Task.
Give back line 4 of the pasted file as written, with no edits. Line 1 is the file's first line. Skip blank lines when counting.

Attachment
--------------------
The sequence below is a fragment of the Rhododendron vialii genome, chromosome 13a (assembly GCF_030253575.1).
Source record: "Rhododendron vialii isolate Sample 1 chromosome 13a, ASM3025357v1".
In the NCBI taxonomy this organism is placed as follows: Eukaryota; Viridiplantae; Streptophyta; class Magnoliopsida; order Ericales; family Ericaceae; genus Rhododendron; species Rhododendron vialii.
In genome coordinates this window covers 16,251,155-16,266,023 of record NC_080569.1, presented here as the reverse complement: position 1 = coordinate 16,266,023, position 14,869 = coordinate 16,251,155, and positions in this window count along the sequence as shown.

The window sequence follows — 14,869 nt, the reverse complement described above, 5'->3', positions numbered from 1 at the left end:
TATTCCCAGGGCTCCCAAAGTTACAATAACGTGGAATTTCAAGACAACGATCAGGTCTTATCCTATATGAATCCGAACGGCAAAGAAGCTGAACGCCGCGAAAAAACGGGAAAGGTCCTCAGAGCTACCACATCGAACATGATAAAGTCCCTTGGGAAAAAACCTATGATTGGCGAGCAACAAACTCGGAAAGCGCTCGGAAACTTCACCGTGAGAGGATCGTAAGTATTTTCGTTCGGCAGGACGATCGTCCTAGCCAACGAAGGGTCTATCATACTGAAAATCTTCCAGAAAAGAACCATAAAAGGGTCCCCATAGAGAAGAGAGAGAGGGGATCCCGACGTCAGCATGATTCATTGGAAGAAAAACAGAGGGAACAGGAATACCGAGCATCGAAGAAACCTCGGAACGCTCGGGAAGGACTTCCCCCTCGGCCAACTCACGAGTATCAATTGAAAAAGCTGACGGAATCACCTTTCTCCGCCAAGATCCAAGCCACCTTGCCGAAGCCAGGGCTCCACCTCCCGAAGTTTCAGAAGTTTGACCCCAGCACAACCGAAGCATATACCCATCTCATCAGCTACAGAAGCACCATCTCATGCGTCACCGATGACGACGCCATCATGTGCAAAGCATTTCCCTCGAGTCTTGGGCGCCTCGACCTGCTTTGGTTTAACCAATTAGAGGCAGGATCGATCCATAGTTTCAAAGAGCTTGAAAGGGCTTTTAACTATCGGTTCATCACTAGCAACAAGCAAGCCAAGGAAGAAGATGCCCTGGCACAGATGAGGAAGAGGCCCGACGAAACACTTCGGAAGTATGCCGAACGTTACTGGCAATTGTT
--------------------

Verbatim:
In genome coordinates this window covers 16,251,155-16,266,023 of record NC_080569.1, presented here as the reverse complement: position 1 = coordinate 16,266,023, position 14,869 = coordinate 16,251,155, and positions in this window count along the sequence as shown.